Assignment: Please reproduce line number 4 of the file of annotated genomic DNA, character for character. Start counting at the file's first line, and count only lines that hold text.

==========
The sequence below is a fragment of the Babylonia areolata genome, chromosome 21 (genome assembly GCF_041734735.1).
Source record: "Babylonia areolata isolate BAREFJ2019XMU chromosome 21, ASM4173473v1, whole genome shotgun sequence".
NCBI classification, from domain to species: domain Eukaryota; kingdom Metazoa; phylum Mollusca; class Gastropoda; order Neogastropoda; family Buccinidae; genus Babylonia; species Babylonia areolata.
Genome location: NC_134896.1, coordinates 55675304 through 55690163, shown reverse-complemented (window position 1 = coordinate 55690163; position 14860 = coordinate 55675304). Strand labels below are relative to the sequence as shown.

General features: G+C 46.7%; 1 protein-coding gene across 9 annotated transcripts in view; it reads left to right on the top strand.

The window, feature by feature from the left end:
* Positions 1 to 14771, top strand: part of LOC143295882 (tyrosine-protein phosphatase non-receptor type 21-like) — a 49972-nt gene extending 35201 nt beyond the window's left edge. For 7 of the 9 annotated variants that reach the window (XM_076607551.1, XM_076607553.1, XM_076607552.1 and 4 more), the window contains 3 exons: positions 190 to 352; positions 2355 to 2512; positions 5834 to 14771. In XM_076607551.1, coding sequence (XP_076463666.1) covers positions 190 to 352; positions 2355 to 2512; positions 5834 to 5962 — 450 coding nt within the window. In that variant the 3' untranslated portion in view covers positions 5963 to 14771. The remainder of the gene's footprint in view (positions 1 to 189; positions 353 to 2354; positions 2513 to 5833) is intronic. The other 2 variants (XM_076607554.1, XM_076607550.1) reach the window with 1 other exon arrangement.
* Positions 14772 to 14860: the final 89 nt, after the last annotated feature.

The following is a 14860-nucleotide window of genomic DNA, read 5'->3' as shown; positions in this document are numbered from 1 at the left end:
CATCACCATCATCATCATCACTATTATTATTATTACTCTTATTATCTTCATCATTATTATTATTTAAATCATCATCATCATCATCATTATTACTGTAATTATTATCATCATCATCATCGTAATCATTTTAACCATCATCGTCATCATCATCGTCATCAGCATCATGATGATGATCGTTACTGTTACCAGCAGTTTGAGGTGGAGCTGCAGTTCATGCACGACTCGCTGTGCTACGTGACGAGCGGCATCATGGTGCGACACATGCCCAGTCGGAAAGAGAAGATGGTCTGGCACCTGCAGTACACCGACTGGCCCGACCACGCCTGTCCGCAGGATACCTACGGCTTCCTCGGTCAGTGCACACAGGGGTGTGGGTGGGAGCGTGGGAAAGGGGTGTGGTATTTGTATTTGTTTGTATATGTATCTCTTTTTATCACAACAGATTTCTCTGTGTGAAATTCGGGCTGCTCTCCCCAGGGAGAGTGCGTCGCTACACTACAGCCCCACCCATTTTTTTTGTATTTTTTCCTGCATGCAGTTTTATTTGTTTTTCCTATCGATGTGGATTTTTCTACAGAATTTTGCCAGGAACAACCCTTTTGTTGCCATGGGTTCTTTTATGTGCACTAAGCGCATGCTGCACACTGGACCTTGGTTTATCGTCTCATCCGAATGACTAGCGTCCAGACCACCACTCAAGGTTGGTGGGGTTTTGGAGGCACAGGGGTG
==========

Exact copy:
Genome location: NC_134896.1, coordinates 55675304 through 55690163, shown reverse-complemented (window position 1 = coordinate 55690163; position 14860 = coordinate 55675304). Strand labels below are relative to the sequence as shown.